An American private aerospace company, Launcher, has received $1.5M in funds from the U.S. Air Force to carry out a full-scale test for a liquid rocket engine in 2020. The newly developed E-2 rocket engine features a copper alloy 3D printed combustion chamber. The engine is designed to deliver a small satellite into low Earth orbit.
Produced by AMCM, an EOS Group company, it is the largest liquid-fuel rocket engine combustion chamber ever 3D printed in a single piece. The chamber is 34in (86cm) tall with an exit nozzle diameter of 16in (41cm).
Launcher says its entire 3D-printed engine is the most efficient in its sector of the private space launch market. The purpose of its rocket is to carry more payload (up to 773 kg) than any other rocket nearly its size.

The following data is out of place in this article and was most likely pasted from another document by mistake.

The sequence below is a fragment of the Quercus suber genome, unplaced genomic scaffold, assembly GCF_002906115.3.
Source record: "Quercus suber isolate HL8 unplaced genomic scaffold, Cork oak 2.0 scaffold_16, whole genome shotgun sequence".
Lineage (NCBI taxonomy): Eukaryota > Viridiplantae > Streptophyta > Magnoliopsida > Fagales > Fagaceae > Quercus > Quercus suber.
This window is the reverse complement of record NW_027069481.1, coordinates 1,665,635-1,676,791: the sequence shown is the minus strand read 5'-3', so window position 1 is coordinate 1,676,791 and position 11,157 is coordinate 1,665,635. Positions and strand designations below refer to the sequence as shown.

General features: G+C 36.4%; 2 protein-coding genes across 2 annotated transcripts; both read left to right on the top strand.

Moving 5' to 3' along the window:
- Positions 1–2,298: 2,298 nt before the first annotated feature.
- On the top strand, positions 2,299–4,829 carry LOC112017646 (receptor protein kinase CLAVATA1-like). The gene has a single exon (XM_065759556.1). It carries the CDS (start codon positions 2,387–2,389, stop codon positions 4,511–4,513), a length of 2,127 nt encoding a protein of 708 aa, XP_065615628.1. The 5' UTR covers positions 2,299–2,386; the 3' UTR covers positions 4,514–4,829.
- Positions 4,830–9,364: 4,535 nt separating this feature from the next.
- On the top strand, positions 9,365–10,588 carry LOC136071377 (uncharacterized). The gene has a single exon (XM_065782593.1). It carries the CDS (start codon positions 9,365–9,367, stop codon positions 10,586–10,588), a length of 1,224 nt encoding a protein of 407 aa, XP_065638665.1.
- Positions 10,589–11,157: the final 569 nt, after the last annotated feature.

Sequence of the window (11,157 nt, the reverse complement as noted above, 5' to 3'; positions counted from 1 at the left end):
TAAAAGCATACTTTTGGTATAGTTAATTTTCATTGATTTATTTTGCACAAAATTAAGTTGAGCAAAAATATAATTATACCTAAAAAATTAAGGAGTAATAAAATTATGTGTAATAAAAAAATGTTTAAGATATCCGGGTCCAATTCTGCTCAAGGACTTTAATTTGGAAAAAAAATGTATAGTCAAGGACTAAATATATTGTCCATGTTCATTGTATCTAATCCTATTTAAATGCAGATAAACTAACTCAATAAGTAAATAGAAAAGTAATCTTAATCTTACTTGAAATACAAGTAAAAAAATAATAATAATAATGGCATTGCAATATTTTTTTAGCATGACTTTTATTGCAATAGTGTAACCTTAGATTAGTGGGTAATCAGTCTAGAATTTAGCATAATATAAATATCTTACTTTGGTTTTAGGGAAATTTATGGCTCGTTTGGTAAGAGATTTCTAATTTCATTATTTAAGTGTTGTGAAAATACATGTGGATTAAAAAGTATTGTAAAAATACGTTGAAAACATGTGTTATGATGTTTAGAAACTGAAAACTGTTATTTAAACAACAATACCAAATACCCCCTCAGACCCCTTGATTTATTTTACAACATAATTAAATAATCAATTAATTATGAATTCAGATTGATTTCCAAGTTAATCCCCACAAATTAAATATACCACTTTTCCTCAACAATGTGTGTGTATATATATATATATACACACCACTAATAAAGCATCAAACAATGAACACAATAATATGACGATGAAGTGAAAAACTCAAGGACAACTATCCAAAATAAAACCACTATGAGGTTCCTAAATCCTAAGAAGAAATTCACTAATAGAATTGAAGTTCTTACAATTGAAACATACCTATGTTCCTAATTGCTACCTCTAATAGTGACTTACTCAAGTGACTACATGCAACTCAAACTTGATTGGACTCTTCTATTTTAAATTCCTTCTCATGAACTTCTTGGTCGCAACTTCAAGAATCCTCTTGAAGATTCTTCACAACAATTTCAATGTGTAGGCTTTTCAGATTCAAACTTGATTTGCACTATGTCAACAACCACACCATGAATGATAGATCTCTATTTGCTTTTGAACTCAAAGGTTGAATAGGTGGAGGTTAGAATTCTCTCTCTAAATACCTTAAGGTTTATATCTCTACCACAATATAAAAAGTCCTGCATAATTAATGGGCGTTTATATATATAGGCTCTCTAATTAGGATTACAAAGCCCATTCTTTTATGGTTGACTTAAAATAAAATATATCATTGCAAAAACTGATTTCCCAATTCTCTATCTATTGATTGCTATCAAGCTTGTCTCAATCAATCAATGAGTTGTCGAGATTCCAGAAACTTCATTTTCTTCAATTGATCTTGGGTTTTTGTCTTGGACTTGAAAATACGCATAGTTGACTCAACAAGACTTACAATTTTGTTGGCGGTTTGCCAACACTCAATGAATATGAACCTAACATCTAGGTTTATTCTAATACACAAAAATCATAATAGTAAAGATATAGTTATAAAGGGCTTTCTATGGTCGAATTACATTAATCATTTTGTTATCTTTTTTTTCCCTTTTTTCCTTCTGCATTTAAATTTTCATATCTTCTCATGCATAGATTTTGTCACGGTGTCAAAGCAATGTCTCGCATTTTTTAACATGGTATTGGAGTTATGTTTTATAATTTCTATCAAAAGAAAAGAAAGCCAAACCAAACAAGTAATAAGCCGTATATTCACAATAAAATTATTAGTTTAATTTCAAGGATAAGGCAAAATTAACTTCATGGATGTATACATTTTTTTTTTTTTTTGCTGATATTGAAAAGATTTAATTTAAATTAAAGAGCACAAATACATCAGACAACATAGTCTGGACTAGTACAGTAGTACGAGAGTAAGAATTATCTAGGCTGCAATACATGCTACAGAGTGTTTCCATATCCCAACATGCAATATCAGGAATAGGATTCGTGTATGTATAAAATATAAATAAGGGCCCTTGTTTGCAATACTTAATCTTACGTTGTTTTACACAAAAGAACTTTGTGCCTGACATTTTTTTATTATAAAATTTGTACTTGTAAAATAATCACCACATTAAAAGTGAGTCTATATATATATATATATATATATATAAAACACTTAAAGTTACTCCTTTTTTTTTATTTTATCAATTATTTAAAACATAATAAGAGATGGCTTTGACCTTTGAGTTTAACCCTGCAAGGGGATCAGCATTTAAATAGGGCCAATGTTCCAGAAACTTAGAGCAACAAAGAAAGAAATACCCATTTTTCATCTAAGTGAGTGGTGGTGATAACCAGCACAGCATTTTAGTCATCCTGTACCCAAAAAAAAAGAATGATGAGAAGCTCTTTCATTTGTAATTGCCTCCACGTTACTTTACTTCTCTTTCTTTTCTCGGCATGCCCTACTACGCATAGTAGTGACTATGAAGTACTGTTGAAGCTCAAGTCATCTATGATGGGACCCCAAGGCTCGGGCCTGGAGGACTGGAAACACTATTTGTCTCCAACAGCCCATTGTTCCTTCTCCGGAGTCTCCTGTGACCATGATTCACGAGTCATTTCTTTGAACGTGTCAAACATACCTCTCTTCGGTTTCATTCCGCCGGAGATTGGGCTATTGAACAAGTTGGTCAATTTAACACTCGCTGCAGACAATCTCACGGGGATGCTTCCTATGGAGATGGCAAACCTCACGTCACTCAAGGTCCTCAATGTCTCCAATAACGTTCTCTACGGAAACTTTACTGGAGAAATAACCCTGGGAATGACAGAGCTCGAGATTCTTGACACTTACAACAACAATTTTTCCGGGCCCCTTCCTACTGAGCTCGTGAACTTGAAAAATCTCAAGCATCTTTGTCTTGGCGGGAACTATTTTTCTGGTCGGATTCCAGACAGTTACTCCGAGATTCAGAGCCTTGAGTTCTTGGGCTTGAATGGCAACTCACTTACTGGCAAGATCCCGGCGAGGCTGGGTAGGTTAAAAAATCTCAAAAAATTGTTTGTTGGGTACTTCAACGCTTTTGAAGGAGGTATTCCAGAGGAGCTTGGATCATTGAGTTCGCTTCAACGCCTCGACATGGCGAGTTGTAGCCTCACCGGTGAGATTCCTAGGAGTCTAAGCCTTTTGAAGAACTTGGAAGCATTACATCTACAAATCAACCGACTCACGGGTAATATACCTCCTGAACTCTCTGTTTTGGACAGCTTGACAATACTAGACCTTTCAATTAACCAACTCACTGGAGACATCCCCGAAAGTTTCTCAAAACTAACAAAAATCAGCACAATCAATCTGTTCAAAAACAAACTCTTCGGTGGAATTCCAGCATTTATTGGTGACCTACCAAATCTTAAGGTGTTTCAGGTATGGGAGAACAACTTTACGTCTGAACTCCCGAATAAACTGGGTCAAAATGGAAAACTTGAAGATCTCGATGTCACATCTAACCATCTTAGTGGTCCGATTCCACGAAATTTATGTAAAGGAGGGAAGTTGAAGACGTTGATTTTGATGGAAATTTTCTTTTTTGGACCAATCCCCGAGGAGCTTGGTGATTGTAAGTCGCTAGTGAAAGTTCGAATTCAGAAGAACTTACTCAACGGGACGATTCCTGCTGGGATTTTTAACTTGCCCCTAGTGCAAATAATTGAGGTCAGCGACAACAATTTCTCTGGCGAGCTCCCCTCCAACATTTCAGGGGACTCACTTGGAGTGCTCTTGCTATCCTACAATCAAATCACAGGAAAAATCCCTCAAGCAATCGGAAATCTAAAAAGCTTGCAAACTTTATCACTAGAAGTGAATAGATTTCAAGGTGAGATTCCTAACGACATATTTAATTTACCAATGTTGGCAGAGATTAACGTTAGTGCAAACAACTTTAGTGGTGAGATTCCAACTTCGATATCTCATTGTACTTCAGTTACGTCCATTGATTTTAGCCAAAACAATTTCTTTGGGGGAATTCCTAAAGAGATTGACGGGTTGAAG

AMCM engineers modify and enhance current EOS systems to meet customer-specific requirements, from new laser solutions to heating concepts and beyond. The combustion chamber and injector are critical parts of Launcher’s E-2 engine. The company says it has already achieved its target combustion performance of 98%+ C* using sub-scale versions of the E-2 engine 3D printed with the same machine and materials.
The highest performance engine for small satellite launch vehicles is currently in development, and its first full-scale test fire is scheduled for Q2 2020. The full-size Launcher E-2 combustion chamber will be on display at the upcoming Formnext conference and exhibit.